How You can make Donald Trump’s election the greatest turning point in history
November 12, 2016 1 Comment
I am a Canadian-American dual citizen, and I live in Canada in a college town, which puts me squarely in the middle of what Americans would call a progressive liberal social sphere. Virtually every single opinion that I absorb, both in real life and through social media, is aligned with that perspective.
I have found it hard, in the few days since the election, to interact normally with people. I haven’t felt much like laughing, or even smiling to say hello. I have seen the same all around me. I am greatly saddened by the triumph of hate and fear over logic and empathy. Most importantly, under the new president, catastrophic climate change is all but guaranteed. The next 4 years are crucial, because digging up any more fossil fuels will push us over the edge. I am terrified – not for our planet, but for us. The planet will survive as we choke ourselves. We cannot deal with the other important issues if our society collapses with the climate.
Looking back on the election, it seems like a lot of people did not care. Nearly half of eligible voters chose not to vote. In fact, less voted than in the last presidential election. Why didn’t people care? Maybe they didn’t believe this would happen, they thought enough other people would vote, they were let down by the choices, they didn’t want to vote for someone who they didn’t believe in. Perhaps the election was an example of the classic trolley problem. Perhaps there are more reasons.
The biggest issue that I’ve seen is that all sides are stuck in their bubbles of perception. My bubble did not realize that large swaths of people do not consider climate change, LGBTQ rights, women’s safety, or racism as an issue at all when voting. They vote purely for what they believe is the survival of their families, and normal politicians have always screwed them over, from their point of view. How can these people even attempt to empathize with other issues when they live paycheck-to-paycheck? That is something that only the more fortunate can do.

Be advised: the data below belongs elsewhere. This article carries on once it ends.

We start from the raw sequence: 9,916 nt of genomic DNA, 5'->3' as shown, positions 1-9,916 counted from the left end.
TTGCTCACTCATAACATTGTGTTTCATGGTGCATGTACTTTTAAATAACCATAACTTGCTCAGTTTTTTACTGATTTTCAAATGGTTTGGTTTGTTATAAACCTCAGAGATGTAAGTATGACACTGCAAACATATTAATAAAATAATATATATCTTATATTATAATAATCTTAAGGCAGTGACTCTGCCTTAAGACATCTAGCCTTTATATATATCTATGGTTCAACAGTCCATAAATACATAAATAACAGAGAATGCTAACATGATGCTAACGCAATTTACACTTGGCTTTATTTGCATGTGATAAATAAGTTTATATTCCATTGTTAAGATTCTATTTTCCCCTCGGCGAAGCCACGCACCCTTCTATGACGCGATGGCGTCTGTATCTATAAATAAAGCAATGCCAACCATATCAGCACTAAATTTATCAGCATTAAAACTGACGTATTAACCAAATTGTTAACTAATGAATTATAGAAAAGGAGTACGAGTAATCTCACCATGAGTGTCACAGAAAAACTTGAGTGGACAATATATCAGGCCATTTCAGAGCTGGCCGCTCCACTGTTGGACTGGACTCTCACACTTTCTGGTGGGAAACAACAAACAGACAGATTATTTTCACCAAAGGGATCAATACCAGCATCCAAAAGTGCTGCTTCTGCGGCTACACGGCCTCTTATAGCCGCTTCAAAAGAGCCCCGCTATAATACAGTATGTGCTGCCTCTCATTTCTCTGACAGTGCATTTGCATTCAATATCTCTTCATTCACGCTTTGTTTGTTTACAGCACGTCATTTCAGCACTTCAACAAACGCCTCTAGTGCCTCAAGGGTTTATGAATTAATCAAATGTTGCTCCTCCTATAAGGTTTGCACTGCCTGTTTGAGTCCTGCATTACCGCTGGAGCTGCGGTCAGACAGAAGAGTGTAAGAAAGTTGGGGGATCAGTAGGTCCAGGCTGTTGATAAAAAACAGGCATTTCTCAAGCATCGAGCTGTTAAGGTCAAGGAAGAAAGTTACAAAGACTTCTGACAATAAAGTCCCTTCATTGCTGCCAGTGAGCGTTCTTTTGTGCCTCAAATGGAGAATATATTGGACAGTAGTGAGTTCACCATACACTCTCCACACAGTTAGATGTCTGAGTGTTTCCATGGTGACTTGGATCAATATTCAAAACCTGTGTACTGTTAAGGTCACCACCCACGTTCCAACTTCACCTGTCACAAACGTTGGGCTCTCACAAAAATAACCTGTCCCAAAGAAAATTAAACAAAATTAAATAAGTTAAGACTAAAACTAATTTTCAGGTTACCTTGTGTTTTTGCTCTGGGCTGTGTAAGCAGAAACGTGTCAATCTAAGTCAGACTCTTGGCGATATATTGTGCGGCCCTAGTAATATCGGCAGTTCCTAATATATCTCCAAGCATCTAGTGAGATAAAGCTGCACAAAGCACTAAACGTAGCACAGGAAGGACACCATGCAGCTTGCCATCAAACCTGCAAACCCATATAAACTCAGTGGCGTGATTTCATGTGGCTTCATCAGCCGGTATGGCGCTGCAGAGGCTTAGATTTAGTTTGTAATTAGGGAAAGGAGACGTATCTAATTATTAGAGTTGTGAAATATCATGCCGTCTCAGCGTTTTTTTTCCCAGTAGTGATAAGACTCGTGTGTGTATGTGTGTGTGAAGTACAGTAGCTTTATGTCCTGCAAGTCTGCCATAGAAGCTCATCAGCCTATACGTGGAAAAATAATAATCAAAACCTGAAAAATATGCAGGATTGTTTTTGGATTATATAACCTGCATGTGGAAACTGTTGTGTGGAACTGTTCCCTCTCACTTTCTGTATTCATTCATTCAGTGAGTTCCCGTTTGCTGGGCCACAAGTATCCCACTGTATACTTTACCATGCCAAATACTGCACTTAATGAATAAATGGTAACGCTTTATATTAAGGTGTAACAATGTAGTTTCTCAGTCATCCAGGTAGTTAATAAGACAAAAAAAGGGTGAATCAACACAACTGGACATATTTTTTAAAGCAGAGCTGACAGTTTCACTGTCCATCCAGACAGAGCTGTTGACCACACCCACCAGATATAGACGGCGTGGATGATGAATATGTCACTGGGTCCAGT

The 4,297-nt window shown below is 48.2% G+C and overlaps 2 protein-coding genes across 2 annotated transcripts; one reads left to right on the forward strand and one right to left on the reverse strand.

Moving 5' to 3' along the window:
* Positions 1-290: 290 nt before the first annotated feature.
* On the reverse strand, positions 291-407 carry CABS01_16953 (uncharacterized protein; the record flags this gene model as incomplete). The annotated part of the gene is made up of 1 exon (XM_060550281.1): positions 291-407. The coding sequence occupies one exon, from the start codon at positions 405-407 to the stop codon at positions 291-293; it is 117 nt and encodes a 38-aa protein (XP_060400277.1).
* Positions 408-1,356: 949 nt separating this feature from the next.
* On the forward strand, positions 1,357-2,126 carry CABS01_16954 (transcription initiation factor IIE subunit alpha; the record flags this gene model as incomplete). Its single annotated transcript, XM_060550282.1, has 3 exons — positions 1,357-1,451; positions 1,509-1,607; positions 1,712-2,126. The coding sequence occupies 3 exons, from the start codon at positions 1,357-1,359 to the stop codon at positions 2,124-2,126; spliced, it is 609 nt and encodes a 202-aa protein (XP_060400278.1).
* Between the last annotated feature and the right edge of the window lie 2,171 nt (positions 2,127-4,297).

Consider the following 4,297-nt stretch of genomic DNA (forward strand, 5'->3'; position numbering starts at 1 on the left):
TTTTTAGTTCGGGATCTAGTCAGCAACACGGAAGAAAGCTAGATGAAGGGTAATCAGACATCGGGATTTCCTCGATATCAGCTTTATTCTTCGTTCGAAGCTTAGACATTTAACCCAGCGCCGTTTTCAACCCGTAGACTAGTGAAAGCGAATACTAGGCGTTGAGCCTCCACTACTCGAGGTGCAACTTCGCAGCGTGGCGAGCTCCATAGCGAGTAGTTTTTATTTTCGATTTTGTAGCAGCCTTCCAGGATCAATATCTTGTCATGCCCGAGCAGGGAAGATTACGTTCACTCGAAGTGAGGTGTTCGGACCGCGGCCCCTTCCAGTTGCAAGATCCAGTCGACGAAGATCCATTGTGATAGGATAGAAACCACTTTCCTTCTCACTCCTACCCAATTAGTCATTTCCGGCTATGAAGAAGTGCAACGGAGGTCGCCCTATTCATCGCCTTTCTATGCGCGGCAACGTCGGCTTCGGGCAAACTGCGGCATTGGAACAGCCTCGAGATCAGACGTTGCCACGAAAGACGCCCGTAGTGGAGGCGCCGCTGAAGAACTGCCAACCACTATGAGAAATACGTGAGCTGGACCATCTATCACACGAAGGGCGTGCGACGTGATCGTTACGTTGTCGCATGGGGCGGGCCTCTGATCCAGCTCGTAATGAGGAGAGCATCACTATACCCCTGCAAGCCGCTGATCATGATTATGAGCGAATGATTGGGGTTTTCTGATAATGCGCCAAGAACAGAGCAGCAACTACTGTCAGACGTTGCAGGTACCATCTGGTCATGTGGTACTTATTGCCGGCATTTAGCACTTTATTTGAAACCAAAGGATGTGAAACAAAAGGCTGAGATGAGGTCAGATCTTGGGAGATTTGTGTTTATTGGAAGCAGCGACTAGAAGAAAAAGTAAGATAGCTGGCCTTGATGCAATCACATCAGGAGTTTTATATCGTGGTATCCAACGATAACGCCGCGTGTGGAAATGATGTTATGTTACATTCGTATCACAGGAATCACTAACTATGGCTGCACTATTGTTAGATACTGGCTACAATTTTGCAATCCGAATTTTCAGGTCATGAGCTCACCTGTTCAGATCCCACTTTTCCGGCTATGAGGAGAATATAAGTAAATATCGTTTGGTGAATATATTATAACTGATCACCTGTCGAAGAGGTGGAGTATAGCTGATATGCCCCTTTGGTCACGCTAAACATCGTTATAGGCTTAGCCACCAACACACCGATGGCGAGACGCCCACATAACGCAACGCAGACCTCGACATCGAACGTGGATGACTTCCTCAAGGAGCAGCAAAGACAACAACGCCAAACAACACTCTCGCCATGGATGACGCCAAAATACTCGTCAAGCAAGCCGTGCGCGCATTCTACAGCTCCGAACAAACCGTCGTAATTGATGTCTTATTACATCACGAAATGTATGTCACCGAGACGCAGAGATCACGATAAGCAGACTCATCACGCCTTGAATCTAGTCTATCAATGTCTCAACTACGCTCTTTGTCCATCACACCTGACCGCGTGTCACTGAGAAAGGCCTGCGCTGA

Unfortunately, human tendency is to ignore all these differences in perception. We want to be liked, and so we don’t want to upset other people. We keep our opinions to ourselves. We run away from the taboo topics: politics, religion, abortion. Less than 1 in 10 people post about politics on Facebook. The ideological opinions and news that we do see online is heavily filtered by Facebook algorithms, which curate our news feeds so that we almost exclusively see ideas that we already agree with anyway. Yet it has been shown that these algorithms only act out our wishes – they show us the type of content that we engage with. If you don’t engage with other peoples’ viewpoints, it won’t show you them.
We are simply too afraid to discuss the most important topics, and share cat videos instead. I strongly believe that this is the root of the great political chasm that has ripped America apart.
And yet… in the past few days I have seen, for the first time, an unprecedented amount of passion about politics.
Every single Facebook post, every single in-person conversation is a passionate monologue, a dialogue, a fight about politics. I have seen boundless amounts of grief, sorrow, shock, and fear, with a few bursts of joy. I have also seen a lot of empathy and forgiveness of others’ beliefs. The important thing is that, now that the results are in, everyone cares. Everyone cares enough to voice their opinion, and to put themselves out there.
I am terrified for the world. I am terrified for minorities, for refugees, for the LGBTQ community, for women, for the environment. At the same time, the aftermath of this election is a tremendous opportunity for the world to wake up and engage itself.
My only hope is that the shock of this election becomes a turning point that will get people to not only care about important issues, but to be active and discuss them.
It is time for the world to grow up and to learn how to comfortably swap, debate, and argue in a respectful and truth-seeking manner. To learn how to properly convince someone of an opposing viewpoint without alienating them. To learn how to become more open to new ideas and opposing viewpoints. To realize that the real winner of any argument is the loser, because the loser gains a whole new perspective on life. To realize that people who are unafraid to voice strong opinions and unafraid to admit when they are wrong are respected, not shunned.
And so, it is time for You to take responsibility as a citizen of this planet. To make your voice heard and reach out and share your opinions and dare to disagree. To open a calm and truth-seeking discussion when someone mentions views that oppose yours. And to celebrate conflict for what it truly is: an opportunity to elevate your perception and the perception of others.
If we can come together and do this, Trump will have won the election, but the human species will have won its voice.